Financial Regulators Focused on Cyber Security
On September 13, 2016, the New York State Department of Financial Services (NYDFS) announced proposed cyber security regulations to protect consumer data and financial systems from the ever-growing threat of cyberattacks.
The proposed regulations will require banks, insurance companies, and other financial institutions regulated by the NYDFS to:
- Establish a cyber security program that includes “identifying the nonpublic information stored on the covered entity’s information systems, the sensitivity of such nonpublic information, and who and by whom such Nonpublic Information may be accessed.”
- Appoint a Chief Information Security Officer (CISO) responsible for preparing a cyber security report, at least bi-annually, and present this report to the financial institution’s Board of Directors. The report must also be available to the NYDFS upon request.
- Regularly test cyber security systems including annual penetration testing and quarterly vulnerability assessments of information systems.
- Monitor and limit user access by tracking and maintaining logs of all privileged and authorized user access to critical systems and limiting access to nonpublic information “solely to those individuals who need access to such systems to perform their responsibilities.”
- Notify NYDFS of any material data breaches within 72-hours of the security event.
- Submit annual certification from the Board of Directors that their financial institution is in compliance with the cyber security
The proposed regulation, which is based on surveys, reports and investigations conducted by NYDFS since 2013, is subject to a 45-day notice and public comment period before final adoption. The proposal, unless modified, would become effective on January 1, 2017, with a 180-day grace period for compliance.
Biggest impact on smaller, regional financial institutions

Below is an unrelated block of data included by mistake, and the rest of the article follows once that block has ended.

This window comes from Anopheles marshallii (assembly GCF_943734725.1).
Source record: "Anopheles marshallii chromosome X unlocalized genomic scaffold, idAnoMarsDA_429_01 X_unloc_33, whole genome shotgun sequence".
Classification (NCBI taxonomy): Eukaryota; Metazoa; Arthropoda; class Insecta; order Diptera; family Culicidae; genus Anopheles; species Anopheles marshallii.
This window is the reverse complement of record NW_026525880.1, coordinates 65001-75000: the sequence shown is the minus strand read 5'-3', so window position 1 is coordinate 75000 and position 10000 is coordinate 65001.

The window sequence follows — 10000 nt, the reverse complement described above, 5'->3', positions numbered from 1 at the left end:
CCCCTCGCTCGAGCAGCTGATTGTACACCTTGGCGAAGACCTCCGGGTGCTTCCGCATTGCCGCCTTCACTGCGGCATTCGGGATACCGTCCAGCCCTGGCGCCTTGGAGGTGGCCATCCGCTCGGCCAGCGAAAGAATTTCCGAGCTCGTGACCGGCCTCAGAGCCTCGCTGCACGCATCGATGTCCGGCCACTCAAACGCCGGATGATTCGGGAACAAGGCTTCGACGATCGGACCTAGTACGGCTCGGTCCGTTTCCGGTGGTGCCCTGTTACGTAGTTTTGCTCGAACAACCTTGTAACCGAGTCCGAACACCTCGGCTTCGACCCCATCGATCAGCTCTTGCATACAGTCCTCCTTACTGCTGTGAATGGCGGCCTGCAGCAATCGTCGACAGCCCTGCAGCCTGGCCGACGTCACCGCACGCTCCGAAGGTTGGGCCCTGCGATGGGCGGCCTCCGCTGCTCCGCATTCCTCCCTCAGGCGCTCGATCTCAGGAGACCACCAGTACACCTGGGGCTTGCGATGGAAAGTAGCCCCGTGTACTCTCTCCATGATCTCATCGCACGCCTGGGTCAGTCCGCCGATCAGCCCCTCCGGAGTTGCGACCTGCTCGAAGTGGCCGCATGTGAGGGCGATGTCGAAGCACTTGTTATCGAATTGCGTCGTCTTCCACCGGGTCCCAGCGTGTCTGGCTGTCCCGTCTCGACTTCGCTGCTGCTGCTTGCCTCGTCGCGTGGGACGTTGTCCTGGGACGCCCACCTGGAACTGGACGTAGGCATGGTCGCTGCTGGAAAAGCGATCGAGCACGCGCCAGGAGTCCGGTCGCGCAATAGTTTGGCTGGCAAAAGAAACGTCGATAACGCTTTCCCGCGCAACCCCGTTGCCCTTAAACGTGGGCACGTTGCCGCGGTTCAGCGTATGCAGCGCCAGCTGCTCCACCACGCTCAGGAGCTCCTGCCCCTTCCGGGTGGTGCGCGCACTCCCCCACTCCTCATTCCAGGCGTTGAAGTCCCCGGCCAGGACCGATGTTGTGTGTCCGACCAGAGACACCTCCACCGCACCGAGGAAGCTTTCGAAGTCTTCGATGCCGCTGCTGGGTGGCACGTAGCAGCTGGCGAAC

NYDFS regulates state-chartered and foreign banks licensed to operate in the state, including Barclays, Goldman Sachs Group, and China Construction Bank. The planned cyber security regulations will no doubt increase compliance requirements across all regulated financial entities. However, smaller financial firms will be most impacted.
Large banks and insurance companies have invested in well-developed cyber security programs. They often have higher security budgets and a deep bench of IT security personnel. Case in point: Earlier this year, Forbes reported that J.P. Morgan Chase is spending a half-billion dollars on cyber security this year.
Unlike the large financial institutions, smaller financial firms may not have built robust cyber security programs. These small banks, credit unions, insurers, and investment firms may need to advance their cyber security programs up to meet the minimum standards outlined in the proposed cyber security legislation.
Cybersecurity also top of mind for federal regulators
While New York state is the first state regulator to issue cyber security guidelines, they are not alone in focusing on cyber security in the financial services industry. Federal financial regulators in the U.S. have spent the last few years stepping up attention on and examination of cyber security. Both the Securities and Exchange Commission (SEC) and the Federal Financial Institutions Examination Council (FFIEC) have made cyber security an examination priority.
Last year, the Securities and Exchange Commission’s Office of Compliance Inspections and Examinations (OCIE) announced a Cybersecurity Examination Initiative and issued cyber security guidelines for brokers-dealers and investment advisors. More notably, the SEC is flexing is regulatory muscle. In September 2015, it settled cyber security charges against an investment advisor, and in June 2016, it fined J.P. Morgan Chase $1M for failing to safeguard customer data. Cybersecurity continues to be an examination priority for 2016.
Imperva helps financial institutions comply with multiple regulations
In today’s heightened regulatory environment, it’s no wonder that bank CISOs are stepping up their cyber security spending. According to American Banker, the top driver for security spending is regulators’ concerns, and data security is a top priority.
Imperva delivers industry-leading data security solutions that address key regulations impacting financial institutions. Leading banks, investment firms and insurers rely on our data security solutions to audit all access to sensitive data, monitor privileged users, identify insider threats, and simplify compliance reporting.
To learn more about how Imperva helps financial institutions protect data and comply with industry regulations, download the Cyber Security and Compliance Guide for Financial Services ebook.